Last night MSNBC’s Keith Olbermann had his last broadcast as host of the show Countdown. The end of his show and his career at MSNBC was unexpected — so unexpected that the network continued to run a promo for his show 30 minutes after he announced his departure on air.
We’ll hear a lot about Olbermann’s departure from the pundits, the broadcasters, and the blogosphere in the next few days, with many people calling him a fearless advocate for progressive views and many others saying good riddance to a shrill voice. I don’t really care much either way, because Kish and I stopped watching Olbermann’s show years ago. If you wanted to view events from a consistently liberal perspective, you could watch Countdown — but no one who wanted to actually get the news, in any semblance of unbiased form, would tune in that show. And, for us at least, Olbermann’s tiresome interactions with the pundits who always appeared on his show and shared his viewpoint, and Olbermann’s smug, absurdly self-important and self-referential commentaries, just became unwatchable. His show not only was not objective, it also was bad TV. Countdown wasn’t watched by many Americans, and I think that was why.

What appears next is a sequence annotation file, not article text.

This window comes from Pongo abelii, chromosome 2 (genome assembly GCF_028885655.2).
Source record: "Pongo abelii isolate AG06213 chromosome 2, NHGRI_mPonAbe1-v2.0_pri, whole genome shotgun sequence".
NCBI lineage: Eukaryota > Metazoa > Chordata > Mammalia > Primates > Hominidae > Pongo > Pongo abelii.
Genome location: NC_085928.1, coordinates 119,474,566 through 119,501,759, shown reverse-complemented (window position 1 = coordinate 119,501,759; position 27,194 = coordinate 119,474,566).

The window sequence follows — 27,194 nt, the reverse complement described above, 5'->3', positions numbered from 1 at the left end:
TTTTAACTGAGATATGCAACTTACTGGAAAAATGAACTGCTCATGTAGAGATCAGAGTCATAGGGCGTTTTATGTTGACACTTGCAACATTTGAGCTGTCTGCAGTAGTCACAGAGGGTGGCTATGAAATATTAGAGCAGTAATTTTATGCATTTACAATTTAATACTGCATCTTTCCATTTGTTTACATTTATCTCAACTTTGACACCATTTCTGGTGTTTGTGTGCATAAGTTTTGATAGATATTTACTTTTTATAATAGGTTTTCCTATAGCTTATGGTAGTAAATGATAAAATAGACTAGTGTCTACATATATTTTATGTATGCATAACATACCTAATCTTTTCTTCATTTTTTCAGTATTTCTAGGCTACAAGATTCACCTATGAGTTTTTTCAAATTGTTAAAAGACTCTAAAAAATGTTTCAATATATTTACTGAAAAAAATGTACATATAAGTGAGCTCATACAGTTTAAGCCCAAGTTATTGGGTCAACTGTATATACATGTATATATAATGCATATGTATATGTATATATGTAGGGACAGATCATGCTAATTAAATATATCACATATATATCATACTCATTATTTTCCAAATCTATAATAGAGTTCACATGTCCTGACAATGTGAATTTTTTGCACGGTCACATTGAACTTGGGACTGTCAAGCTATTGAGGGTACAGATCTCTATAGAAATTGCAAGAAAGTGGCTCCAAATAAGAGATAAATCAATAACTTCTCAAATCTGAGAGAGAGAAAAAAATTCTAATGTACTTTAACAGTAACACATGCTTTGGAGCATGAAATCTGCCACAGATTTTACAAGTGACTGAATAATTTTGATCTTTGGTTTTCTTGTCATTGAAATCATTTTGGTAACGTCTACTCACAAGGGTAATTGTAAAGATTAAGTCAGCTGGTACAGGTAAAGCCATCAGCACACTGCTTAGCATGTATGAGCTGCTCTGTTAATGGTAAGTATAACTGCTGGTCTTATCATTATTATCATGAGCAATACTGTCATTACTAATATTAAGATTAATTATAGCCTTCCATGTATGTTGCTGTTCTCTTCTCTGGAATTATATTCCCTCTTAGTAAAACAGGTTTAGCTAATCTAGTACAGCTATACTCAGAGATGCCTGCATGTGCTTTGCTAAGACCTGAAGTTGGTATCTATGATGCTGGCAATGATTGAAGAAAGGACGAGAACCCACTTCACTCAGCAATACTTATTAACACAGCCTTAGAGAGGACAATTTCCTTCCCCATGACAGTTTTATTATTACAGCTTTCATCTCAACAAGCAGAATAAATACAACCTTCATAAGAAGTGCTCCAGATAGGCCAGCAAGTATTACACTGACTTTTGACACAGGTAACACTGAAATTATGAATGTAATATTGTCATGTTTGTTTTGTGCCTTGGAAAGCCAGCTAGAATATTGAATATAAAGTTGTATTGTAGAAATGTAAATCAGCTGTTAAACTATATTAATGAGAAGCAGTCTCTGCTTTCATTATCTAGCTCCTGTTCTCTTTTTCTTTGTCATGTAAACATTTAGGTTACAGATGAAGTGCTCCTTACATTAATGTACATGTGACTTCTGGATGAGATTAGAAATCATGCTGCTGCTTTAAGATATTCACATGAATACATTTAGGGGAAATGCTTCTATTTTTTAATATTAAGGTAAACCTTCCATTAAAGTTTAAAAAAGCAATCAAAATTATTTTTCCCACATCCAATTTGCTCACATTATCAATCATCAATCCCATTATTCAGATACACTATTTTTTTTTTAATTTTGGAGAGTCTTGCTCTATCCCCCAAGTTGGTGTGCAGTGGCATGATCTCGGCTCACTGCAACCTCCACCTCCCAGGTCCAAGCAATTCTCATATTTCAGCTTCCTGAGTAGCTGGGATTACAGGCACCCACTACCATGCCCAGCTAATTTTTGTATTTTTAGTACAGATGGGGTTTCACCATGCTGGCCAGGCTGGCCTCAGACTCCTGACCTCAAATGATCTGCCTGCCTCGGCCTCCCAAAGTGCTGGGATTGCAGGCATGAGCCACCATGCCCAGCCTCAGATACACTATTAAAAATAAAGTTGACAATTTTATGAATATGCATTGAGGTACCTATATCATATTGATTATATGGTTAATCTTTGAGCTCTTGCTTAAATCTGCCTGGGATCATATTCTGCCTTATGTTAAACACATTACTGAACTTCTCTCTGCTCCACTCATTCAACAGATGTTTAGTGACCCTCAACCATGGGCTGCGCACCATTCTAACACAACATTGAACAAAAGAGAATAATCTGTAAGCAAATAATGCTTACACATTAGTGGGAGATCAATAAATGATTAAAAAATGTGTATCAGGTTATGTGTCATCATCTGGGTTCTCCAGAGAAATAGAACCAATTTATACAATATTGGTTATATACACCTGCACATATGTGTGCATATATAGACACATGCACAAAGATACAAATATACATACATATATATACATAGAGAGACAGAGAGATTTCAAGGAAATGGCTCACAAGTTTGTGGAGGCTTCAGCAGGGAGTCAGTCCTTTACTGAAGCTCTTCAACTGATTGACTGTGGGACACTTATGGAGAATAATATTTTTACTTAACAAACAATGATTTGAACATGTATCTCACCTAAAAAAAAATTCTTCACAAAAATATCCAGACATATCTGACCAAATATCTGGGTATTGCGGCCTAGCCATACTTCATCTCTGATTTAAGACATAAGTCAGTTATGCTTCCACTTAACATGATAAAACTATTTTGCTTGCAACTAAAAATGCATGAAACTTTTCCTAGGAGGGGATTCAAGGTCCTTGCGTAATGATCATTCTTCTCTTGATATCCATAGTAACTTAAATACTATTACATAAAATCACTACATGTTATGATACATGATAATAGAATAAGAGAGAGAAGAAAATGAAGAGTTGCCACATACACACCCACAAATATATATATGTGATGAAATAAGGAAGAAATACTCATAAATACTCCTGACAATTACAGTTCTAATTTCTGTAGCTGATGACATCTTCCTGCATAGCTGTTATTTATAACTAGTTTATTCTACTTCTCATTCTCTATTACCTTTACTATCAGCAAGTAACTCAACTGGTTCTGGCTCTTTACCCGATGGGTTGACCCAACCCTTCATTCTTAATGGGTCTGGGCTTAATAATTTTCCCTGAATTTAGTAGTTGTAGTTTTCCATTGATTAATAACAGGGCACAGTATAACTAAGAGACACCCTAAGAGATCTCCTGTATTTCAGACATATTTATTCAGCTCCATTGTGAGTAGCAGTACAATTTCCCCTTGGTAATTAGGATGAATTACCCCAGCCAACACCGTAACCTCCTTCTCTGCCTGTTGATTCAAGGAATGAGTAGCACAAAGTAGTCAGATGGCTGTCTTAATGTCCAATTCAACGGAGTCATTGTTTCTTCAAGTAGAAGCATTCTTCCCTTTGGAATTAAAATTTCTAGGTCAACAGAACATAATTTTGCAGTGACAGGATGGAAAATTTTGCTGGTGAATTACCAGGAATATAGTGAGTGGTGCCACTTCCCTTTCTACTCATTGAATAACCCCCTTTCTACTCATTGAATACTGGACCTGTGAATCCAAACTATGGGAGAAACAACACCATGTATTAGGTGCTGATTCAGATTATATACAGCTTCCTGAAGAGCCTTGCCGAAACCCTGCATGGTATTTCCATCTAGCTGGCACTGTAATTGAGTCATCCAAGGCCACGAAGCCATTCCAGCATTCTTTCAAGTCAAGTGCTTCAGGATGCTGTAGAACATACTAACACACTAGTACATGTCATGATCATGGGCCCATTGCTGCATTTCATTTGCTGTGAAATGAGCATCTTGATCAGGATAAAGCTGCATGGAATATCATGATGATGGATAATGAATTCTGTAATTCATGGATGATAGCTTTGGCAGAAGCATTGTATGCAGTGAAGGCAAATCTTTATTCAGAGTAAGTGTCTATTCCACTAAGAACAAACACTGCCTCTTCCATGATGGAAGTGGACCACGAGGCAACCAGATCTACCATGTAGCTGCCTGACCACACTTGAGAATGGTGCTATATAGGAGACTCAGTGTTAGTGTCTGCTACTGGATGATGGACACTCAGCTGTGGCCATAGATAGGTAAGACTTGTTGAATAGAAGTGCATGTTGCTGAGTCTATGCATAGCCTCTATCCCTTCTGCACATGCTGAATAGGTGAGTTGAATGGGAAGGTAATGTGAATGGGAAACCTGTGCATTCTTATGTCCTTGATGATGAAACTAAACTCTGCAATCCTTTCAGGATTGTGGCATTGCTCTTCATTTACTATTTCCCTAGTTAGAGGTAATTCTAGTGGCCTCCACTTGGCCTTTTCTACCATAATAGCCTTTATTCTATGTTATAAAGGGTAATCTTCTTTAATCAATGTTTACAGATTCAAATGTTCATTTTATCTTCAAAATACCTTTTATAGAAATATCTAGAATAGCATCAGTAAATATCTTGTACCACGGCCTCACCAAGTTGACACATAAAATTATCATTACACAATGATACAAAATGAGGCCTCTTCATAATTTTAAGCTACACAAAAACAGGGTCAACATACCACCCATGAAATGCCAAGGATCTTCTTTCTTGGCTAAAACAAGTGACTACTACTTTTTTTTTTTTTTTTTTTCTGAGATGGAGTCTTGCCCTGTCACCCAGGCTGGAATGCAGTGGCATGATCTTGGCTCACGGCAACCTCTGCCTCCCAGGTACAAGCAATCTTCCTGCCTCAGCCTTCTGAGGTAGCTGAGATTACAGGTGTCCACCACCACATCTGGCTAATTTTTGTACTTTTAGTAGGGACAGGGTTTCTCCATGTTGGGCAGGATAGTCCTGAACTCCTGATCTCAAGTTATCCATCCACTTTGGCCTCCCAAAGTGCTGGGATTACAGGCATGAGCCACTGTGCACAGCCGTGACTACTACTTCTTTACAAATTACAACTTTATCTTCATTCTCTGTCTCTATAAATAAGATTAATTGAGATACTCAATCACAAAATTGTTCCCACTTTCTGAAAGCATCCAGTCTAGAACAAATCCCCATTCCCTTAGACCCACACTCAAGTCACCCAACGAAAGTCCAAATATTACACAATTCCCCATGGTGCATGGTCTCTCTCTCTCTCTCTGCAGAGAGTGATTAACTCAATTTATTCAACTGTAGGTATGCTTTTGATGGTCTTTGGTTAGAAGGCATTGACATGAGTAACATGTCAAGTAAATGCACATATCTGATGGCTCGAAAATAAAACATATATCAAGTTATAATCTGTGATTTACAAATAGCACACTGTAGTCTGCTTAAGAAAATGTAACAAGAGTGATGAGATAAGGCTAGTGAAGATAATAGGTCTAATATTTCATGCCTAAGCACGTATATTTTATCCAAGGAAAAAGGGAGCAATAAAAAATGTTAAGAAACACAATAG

TV news needs to return to basics and get away from the kind of advocacy programming that has come to dominate the “news channels.” The end of Olbermann’s show may be a step in the right direction.